Thursday December 23 2010

DREAM: Wearing the thick brown OP jacket my Mom got me a few years ago. I’ve got my phone, keys, and camera. I’ve joined up with two people for what seems like a crime job with the actor Philip Baker Hall and another distinctive actor who looks like Mos Def. We’re chillin in the street when all of a sudden the Mos Def guy pulls a gun on me and steals a copy of my van key, my camera, and phone. Hall and I escape to the van. Hall is driving. I’m talking to him, “We’ve got to get to a safe place so we can think.” Going to his house doesn’t seem to be an option. I suggested somewhere more public. The city skyline appears out on the road. Something doesn’t feel right. Why are we going here? As we drive deeper into the maze of the city, we stop at a warehouse building and head inside. There’s a crowd of people, like a business party of some kind. The Mos Def guy is here! Hall steps over and hands Def the keys. I can’t believe it! Hall was in on this the whole time. Def walks over to meet me at a bar table. I grab the keys from him so I can keep the original copies of my house key, safe key, and van key, and letting him keep the copies. I realize he’s a part of a gang and I’m surrounded by gang members. Somebody hears through a transceiver that the cops are coming. He shouts some coded number. Def grabs me and we all make way to the door. The FBI and Police are waiting to crash this shin dig. It’s a confusing mess. Def yells something in attempt to incriminate me to the cops. My rebuttal, “I’m just a delivery boy. I was delivering a pizza and they kidnapped me!” Everybody splits and is let go. I don’t see Def and his boys anywhere so I scram. I open the driver’s side door of my van and notice an unusual pile of jackets on the floor on the passenger side. There’s small movement underneath it. Assuming one of his men is sitting there waiting to attack. I throw in the jacket, slam the door and start running down the street. I hear them not too far off trying to catch up with me. There’s a few lights on in a house off to the right. Climbing up the hill covered in soft brown moss, seems more like hay. After finishing the climb, a fairly young couple in their 30’s greets me at their door. Laying low on the porch, the man is holding me. I’m crying as I show them my passport papers. “I’ve been kidnapped. Please help me.” I feel like a lost dog.

12:20 p.m. I wake up.

Breakfast: Oranges. Aloe Vera Mango Juice.

Mom and I driving by Jimmy’s work. She’s on the phone with him. They’re cute. The romance and desire for each other has never diminished. “I just called to holler at you…okay…I love you…bye.”

Hanging out at Pat and Teresa’s place.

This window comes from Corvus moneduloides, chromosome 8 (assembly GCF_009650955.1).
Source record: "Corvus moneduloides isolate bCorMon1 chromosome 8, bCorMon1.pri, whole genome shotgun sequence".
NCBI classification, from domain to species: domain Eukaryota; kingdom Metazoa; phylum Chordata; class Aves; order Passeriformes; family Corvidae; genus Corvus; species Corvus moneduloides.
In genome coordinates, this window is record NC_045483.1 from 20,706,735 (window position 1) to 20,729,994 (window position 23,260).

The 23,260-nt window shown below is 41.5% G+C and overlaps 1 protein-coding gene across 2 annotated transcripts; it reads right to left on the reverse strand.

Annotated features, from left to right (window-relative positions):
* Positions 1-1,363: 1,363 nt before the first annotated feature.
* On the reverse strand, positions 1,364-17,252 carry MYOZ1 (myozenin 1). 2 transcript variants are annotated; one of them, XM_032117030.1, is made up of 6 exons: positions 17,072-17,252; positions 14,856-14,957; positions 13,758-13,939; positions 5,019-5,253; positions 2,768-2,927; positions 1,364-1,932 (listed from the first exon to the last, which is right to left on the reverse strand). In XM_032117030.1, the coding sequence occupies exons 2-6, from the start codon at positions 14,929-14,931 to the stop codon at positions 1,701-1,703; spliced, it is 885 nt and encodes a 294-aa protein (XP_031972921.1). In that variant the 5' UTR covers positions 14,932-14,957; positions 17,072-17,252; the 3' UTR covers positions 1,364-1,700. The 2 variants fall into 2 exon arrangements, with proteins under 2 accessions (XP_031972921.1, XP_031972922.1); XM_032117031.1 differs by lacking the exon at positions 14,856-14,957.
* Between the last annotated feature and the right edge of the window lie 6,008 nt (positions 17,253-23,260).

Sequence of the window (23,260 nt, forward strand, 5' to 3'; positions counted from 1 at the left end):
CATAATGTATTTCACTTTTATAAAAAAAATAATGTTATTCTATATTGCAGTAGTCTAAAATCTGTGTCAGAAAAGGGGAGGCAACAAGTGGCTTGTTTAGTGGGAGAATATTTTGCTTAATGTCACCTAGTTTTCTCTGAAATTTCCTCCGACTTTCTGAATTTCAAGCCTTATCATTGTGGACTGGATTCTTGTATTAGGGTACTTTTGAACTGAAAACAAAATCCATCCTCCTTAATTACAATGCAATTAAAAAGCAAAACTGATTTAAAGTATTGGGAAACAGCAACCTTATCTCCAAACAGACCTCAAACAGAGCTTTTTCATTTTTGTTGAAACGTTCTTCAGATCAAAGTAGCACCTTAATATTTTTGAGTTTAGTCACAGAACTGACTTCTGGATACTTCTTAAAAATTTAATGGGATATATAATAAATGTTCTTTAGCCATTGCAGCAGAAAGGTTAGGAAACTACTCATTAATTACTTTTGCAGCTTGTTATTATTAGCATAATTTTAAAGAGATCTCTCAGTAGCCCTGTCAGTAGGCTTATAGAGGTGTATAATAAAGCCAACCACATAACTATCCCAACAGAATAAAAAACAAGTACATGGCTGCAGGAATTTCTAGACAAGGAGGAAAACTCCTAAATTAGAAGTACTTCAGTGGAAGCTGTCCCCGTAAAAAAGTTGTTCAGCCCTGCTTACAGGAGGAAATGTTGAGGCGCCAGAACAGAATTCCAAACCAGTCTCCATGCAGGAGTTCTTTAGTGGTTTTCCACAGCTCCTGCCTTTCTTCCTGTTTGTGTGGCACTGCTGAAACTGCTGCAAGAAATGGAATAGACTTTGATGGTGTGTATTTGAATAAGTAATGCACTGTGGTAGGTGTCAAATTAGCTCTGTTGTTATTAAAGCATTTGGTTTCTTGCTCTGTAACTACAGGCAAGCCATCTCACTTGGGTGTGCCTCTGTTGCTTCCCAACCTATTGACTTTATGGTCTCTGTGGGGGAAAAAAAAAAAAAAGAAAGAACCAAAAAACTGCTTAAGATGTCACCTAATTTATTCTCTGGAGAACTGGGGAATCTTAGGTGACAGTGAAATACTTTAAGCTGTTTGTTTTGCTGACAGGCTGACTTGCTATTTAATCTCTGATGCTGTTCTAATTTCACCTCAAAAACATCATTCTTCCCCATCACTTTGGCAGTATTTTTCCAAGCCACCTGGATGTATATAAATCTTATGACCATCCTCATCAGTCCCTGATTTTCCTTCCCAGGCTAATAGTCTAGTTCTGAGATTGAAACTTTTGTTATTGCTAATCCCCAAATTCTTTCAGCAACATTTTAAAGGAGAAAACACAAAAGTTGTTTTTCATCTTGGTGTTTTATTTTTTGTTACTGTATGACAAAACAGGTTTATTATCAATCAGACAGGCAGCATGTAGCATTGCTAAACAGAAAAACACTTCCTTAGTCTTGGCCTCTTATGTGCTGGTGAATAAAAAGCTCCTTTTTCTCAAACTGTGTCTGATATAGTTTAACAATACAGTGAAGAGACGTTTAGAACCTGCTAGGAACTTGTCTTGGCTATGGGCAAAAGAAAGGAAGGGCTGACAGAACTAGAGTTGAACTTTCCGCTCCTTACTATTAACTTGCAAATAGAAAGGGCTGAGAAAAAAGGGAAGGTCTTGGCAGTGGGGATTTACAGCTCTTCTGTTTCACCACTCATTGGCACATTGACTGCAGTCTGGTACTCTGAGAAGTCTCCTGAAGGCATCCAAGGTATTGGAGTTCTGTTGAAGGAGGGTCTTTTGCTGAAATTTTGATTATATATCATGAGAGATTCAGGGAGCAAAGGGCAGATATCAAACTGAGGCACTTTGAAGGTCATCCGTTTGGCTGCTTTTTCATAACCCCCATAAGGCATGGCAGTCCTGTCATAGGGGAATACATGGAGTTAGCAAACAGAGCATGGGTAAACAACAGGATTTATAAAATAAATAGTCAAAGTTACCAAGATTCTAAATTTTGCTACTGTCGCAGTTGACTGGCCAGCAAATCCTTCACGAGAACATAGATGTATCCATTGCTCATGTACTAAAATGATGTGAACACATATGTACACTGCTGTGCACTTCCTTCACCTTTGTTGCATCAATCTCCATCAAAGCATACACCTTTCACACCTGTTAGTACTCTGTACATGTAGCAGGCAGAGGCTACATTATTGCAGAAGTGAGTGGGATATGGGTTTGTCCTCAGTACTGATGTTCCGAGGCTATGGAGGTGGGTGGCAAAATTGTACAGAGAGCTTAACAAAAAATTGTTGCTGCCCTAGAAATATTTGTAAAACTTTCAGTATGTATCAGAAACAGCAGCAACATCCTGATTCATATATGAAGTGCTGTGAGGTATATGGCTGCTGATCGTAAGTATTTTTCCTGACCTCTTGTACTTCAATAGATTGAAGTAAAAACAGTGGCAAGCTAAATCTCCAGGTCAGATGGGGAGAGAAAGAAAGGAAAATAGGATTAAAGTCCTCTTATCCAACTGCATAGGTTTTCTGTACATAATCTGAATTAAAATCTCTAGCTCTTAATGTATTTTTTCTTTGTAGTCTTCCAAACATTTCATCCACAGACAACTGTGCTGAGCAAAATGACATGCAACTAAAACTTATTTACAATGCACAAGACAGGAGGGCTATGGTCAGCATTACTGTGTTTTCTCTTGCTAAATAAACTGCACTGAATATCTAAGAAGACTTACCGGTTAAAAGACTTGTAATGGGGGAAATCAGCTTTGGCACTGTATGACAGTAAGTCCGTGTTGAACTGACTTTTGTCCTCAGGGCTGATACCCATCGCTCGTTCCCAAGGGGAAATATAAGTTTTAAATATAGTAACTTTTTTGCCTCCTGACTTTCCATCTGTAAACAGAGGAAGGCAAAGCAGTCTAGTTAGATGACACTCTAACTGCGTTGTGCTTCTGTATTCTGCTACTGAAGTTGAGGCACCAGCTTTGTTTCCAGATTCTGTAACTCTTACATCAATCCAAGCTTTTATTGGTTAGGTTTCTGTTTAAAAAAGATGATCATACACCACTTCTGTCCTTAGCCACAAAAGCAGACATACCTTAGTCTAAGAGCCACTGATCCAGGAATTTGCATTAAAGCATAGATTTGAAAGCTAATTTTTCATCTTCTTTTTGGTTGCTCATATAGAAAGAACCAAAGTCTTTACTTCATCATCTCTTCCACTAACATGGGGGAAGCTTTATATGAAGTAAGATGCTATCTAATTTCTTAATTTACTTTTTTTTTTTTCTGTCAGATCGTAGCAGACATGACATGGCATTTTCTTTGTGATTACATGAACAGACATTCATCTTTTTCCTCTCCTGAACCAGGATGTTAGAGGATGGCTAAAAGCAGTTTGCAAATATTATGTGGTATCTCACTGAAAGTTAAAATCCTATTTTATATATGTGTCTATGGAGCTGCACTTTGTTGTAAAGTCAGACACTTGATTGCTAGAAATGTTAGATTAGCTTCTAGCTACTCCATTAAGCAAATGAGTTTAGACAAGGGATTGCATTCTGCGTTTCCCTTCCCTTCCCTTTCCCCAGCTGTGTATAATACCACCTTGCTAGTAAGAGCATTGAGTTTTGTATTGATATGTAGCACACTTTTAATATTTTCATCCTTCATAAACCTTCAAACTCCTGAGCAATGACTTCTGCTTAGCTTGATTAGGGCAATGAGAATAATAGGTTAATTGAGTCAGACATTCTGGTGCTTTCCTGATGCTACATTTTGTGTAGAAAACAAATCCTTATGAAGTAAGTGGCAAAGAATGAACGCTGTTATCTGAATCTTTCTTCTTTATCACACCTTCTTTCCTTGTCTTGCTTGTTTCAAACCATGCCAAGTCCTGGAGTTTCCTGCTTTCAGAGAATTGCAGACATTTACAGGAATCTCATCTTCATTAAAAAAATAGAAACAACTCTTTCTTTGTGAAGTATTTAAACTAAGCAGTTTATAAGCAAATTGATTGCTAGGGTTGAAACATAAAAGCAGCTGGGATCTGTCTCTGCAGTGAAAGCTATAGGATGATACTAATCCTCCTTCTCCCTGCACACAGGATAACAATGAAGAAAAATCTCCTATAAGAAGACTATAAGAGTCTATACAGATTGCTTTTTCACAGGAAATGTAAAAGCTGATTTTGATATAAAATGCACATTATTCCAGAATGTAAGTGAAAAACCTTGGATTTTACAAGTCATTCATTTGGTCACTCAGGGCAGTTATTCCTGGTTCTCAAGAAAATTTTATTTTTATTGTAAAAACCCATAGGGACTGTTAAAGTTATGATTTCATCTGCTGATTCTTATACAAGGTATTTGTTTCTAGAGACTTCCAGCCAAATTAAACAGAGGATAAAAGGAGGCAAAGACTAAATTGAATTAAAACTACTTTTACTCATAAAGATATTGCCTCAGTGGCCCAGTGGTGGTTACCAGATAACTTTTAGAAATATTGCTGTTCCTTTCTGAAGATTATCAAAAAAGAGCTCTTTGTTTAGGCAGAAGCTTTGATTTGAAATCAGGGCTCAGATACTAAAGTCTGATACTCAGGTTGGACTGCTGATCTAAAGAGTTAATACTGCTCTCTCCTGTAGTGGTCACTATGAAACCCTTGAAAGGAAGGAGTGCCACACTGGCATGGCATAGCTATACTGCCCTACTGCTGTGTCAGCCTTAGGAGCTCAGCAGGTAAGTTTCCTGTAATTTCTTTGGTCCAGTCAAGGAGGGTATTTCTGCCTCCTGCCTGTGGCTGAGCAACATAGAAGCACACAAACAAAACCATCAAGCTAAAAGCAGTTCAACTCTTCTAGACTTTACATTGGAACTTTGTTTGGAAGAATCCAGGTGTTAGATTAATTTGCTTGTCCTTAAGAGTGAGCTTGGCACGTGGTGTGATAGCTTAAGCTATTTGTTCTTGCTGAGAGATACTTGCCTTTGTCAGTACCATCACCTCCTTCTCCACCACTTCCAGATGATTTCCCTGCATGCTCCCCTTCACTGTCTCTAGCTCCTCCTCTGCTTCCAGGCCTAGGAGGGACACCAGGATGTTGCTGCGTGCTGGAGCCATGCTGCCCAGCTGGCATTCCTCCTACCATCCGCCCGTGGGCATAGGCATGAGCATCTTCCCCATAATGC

Eating a bowl of Homemade Chili with Cheese and Crackers. Fried Green Tomatoes. Cupcakes.

Mariah shows me some of the drawings she did at school. She gets a little offended because Robby and Josh claim she traced them instead of doing it from scratch. “I don’t do that anymore,” she exclaims.

Drawing a collaborative picture with Robby and Mariah.

Noodling on the guitar.

She writes a short letter made out to me:

“Ill miss you

when your gonn.



Snacking on a Pear.

Attending one last night of church with Mom and Jimmy.

Backing up the band on drums again—Teresa on bass, a woman named Joyce on piano. Pumping the 2-step and 6/8 rhythms.

After the music, Teresa’s spirit is on fire—voice shrilling through the speakers at top notch …“What would you do if Jesus walked in the room right now?”

Observing my Mom in the front row—nodding her head, genuinely engaging in the strong words penetrating the air—tapping into a power of a supernatural kind.

These are the kinds of churches I grew up with—loud, no apologies, alive with charisma and vigor—an old fashioned Pentecostal enthusiasm. This place is just getting off the ground. It’s good to see Mom back in her game and involved with something like this.

A lady spontaneously leaps out of her pew and begins a graceful monologue, repeating the phrase, “Let the trumpet sound! Let the trumpet sound! Praise your holy name!”

Paulina, a black Tanzanian woman with a thick Swahili accent gets on the mike to preach a sermon about forgiveness—long-winded and a personality that requires your full attention.

Salt n Vinegar Chips.

Talking with Mom on the way back to the house. It feels weird leaving and thinking about Virginia Beach again and everything that’s involved with my usual routine.

Life is different here. Florida is a strange place, but refreshing to visit.

Drinking Coffee with Honey and Milk.

Mom: “Don’t blog everything you hear. It’s almost annoying.”

Heading off to drive the 11-hour trek to visit my Dad in Goldsboro, NC. I’ll probably stop somewhere along the way and sleep.

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